Congress decided on 355 number at the behest of a 2016 force-structure report analyzing the Navy’s current assets and future needs. It suggested adding 18 attack submarines, 16 large surface combatants, four amphibious warfare ships, three combat logistics force vessels, three expeditionary support base ships, two command and support ships and one aircraft carrier.

It would be the largest effort to raise the number of ships in nearly four decades, according to the Congressional Budget Office.

Proponents of a 355-ship Navy point out the obligations that come with a national defense strategy that focuses on “great power” competition with China and Russia.

Thomas Callendar, former senior research fellow for defense programs for the Heritage Foundation, in an October 2018 report argued that leaving the Navy with less risks the “nation’s ability to deter aggression and win in conflict when necessary.”

“The fatal collisions of 2017 demonstrated how years of fiscal pressure could stretch a Navy that is too small for the demands the nation places on it to its breaking point,” he wrote, referring to separate collisions involving the USS Fitzgerald and USS John S. McCain that together killed 17 sailors.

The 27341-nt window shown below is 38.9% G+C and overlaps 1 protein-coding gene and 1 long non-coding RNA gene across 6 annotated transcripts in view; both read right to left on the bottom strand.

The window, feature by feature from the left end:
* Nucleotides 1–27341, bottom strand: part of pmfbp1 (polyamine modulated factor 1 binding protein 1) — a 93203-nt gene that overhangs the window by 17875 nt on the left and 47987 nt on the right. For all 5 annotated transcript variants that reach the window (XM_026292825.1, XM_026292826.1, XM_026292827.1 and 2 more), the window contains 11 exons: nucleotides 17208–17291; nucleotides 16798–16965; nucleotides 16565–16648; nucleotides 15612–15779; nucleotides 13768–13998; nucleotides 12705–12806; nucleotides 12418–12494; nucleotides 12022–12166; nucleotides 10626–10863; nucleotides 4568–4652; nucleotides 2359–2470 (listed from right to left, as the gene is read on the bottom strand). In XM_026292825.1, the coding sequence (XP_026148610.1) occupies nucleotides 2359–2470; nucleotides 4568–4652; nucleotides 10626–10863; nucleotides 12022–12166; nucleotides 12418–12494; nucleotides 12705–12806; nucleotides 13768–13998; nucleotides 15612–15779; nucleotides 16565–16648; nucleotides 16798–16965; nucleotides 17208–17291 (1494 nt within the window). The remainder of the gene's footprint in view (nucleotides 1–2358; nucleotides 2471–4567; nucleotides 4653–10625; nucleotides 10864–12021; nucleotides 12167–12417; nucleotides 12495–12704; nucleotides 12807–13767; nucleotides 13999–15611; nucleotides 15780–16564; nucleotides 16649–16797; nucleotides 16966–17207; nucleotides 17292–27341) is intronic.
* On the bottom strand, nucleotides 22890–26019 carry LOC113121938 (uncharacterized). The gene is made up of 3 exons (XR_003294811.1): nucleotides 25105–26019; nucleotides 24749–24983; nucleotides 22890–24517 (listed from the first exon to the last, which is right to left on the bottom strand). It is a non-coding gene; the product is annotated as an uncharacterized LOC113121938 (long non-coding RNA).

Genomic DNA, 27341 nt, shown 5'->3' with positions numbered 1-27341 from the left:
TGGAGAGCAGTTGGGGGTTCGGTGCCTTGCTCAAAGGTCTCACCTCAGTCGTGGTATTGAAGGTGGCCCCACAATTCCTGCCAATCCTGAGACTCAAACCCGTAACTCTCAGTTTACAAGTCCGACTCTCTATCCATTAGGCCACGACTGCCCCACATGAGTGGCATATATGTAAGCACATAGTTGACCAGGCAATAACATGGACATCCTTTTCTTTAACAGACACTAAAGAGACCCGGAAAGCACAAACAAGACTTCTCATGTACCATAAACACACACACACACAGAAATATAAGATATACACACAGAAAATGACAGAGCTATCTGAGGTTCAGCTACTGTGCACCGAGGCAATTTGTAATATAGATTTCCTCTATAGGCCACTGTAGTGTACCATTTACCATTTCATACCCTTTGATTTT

Post-collision reports indicated that too rigorous deployment tempos in the 7th Fleet led to the waiving of certifications before setting sail, leaving crews undertrained.

“While the increased funding and priority placed on Navy readiness have helped to turn the tide, unless the fleet becomes significantly larger, the Navy will be unable to meet its operational demands and ensure that the fleet is ready to respond rapidly to crises,” Callendar wrote in the report. Twitter: @CaitlinDoornbos

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Caitlin Doornbos covers the Pentagon for Stars and Stripes after covering the Navy’s 7th Fleet as Stripes’ Indo-Pacific correspondent at Yokosuka Naval Base, Japan. Previously, she worked as a crime reporter in Lawrence, Kan., and Orlando, Fla., where she was part of the Orlando Sentinel team that placed as finalist for the 2017 Pulitzer Prize for breaking news. Caitlin has a Bachelor of Science in journalism from the University of Kansas and master’s degree in defense and strategic studies from the University of Texas at El Paso.